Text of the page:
Los Angeles Times writers: Robin Fields, Jack Leonard and Evelyn Larrubia had done an excellent job in highlighting a variety of abuses within the Los Angeles system. It is by a stroke of luck that I have a copy of their article that followed the series of articles written in 2005 on this subject.
Back in October 2001 an unsigned letter arrived at the Arizona Supreme Court. It was alleged in that letter that a professional guardian, the director of a non-profit Tuscon firm was stealing from his elderly and disabled clients.
After the letter was received the court’s fiduciary unit sprang into action. The manager of the unit interviewed the firm’s employees and started digging through court records and boxes of cancelled cheques. It was discovered that the guardian had taken nearly $3000 from a developmentally disabled man for an electric bed that was never purchased, and the same client paid $1000 for a fundraising dinner never attended. To the credit of the unit it took 2 months to have enough documentary evidence to issue an emergency suspension of the guardian’s license. The license was later revoked. The work of the unit also triggered a criminal investigation by the state attorney general’s office, which led to felony theft charges against the guardian.
Without a doubt if the unregulated California system had the same set of procedures in place then the professional conservators could be held accountable for the theft of the possessions of their clients. The problem in California is that there is no agency that is responsible for investigating the complaints against these agencies.
The Los Angeles Times reporters in their excellent investigation discovered that professional conservators often gain legal authority over elderly people without their knowledge or consent, taking control of their lives at jarring speed. Some of these conservators neglected their wards, isolated them from relatives and ran up excessive fees. Others used their new found power over the seniors’ estates to benefit themselves, their employers and friends. The state’s probate courts which are charged with monitoring their work, overlooked incompetence, neglect and outright theft.
The State of California has been left with a system in tatters, especially when the underfunded public guardian’s office was forced to turn away seniors referred to them for protection. What California lacks is the legislation to put an oversight authority in place.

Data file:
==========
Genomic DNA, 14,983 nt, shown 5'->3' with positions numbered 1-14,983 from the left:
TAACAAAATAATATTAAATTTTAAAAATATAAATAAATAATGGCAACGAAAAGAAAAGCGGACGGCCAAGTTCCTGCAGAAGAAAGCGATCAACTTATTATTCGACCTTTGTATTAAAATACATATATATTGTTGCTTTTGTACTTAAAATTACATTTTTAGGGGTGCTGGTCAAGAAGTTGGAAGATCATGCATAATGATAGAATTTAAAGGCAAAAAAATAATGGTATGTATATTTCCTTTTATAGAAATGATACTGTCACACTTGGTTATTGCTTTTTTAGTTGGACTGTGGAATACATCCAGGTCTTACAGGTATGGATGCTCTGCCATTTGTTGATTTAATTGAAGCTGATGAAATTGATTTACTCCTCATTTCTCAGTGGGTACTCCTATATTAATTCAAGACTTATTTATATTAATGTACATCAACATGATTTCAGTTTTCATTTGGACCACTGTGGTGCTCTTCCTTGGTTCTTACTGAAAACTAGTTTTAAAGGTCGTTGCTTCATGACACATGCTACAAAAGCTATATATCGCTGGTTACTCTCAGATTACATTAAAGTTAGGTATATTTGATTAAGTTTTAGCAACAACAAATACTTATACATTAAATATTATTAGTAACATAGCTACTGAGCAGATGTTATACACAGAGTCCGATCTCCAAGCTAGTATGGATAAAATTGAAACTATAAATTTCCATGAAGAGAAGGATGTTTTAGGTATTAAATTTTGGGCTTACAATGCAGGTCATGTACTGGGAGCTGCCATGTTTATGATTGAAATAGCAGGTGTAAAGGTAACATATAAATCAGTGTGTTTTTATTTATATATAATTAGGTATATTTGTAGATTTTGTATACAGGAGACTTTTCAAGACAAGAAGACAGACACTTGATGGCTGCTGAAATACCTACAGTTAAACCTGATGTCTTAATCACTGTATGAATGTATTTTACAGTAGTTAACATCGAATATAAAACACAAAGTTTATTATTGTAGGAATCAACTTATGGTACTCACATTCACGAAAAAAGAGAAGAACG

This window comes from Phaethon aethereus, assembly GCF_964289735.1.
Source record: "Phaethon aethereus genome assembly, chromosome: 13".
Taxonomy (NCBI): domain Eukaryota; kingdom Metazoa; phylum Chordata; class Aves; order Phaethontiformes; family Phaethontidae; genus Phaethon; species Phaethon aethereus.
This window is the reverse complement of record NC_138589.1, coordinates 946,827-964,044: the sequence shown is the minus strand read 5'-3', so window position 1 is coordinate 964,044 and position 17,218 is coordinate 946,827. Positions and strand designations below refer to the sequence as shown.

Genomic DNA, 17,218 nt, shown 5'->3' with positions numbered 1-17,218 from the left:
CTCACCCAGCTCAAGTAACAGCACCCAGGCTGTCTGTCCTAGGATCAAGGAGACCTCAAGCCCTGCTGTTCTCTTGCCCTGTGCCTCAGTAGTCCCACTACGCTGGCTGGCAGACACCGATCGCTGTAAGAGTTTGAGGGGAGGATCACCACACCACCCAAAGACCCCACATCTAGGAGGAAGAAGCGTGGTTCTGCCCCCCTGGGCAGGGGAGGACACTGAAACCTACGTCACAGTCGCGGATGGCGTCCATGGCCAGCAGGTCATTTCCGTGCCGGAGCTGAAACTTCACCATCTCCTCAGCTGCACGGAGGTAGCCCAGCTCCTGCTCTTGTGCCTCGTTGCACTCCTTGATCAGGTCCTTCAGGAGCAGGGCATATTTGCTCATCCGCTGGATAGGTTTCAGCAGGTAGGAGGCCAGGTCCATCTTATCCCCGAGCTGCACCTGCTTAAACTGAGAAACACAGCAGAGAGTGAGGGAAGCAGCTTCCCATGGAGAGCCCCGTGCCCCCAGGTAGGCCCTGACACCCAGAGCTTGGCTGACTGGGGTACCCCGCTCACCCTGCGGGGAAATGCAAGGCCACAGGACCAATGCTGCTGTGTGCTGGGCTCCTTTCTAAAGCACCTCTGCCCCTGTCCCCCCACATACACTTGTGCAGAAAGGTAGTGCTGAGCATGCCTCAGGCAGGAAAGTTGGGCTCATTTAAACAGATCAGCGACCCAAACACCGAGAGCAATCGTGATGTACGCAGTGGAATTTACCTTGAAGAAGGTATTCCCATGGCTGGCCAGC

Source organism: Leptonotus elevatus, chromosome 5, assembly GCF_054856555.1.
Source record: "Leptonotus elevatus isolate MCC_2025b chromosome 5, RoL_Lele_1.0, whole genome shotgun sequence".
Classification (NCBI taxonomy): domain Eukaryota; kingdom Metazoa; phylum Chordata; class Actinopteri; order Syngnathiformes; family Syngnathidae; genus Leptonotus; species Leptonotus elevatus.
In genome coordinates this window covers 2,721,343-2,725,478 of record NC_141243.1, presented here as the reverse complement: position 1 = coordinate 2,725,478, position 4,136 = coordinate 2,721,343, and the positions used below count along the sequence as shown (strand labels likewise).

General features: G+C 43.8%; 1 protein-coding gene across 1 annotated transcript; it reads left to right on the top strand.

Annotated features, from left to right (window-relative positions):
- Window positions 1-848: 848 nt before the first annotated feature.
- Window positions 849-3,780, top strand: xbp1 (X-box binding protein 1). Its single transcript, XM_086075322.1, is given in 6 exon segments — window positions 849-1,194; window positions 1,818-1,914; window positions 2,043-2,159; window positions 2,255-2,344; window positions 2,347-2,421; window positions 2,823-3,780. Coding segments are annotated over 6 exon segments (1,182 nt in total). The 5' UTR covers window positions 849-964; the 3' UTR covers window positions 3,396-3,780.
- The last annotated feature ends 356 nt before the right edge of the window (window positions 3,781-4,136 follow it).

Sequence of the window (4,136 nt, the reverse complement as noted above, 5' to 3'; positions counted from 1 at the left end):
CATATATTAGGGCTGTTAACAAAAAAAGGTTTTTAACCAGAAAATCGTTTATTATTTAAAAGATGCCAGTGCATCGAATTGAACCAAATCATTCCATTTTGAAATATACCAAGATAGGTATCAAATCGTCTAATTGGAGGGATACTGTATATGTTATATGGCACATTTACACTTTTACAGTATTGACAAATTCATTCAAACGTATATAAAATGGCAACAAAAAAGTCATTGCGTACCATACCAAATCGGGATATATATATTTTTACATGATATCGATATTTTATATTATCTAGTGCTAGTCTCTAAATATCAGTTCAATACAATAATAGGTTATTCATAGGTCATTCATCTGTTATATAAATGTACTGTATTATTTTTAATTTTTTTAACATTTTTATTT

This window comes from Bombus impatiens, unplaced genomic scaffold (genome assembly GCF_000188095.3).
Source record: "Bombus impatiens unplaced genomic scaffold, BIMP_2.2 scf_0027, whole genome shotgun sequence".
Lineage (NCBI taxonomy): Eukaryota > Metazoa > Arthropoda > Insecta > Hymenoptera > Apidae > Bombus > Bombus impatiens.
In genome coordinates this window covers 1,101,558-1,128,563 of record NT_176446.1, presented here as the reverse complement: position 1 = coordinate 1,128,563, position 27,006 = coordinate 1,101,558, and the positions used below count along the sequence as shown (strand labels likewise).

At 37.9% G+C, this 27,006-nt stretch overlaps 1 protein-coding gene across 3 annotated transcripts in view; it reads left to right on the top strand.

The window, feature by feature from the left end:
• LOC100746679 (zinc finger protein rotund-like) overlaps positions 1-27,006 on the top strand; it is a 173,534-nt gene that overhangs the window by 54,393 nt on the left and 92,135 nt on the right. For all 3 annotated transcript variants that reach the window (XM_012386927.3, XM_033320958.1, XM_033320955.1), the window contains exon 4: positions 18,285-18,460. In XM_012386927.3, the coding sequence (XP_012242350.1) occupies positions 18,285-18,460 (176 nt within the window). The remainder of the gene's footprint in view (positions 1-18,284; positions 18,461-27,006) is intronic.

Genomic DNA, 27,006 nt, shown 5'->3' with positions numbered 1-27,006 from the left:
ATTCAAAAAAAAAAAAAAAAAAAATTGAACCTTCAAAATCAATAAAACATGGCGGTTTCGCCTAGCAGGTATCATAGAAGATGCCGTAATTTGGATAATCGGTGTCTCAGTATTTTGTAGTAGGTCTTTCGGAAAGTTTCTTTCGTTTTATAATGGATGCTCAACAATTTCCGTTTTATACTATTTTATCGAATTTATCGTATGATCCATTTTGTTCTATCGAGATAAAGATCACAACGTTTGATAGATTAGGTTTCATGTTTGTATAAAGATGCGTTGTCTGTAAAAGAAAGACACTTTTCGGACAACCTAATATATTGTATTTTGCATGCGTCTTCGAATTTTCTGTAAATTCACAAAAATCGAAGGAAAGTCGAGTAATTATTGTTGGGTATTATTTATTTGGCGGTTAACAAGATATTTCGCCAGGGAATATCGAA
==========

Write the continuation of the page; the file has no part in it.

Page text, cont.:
Dave Jones, a member of the Assembly in California and a former legal aid attorney has put forward a bill that follows the lead taken by Arizona. The proposal was to license professional conservators, and create a state regulatory board to oversee them. It would also require the courts to audit their work. Jones also wanted to create an ombudsman program for seniors under conservatorship similar to the one for nursing home patients.
Other steps being taken include the Judicial Council of California establishing a task force to study laws on conservatorship. The focus really needs to be on emergency conservatorships, looking at both the rules and the judges’ discretion in how the rules are applied.
There are many issues that have been highlighted, thanks to the Los Angeles Times, and those issues are quite disturbing for those involved. The judges have been granting the emergency appointment on the day that the professional conservators ask for them – and without hearing from the part involved. What has been ignored by these judgements is that adults are entitled to attend the emergency proceedings and in most cases the people involved were not even formally notified of the proceedings. The judges were guilty of waiving the requirement after the conservators claimed the prospective clients were too feeble or weak to attend court. Seniors were often placed in the hands of these unscrupulous conservators before attorneys were assigned to represent them, or court investigators could assess whether the conservatorship was in fact needed.
This situation has been remedied in Texas where the law requires that prospective wards are given notice of emergency guardianships and that they must be assigned attorneys before courts can rule on their cases – that is a very big step in the right direction. In practice, in Texas the new rules have almost eliminated emergency guardianships. When seniors are at risk, Adult Protective Services seeks strictly defined temporary authority to get them medical care or restraining orders to stop suspected thieves from accessing their bank accounts.
Other issues that need to be considered with regard to reform include:
- limiting the power of guardians;
- ensuring that prospective wards mental capacity is properly evaluated;
- full medical evaluation of the prospective ward;
- ensuring the finance is available to put in place a proper regulatory system.
The elderly within society deserve better treatment than what has been conveyed in the reports done by the Los Angeles Times. It would be interesting to see if there have been further developments – something that prevents a Schiavo situation where the husband wants his wife dead and the probate judge rolls over and agrees to legal murder.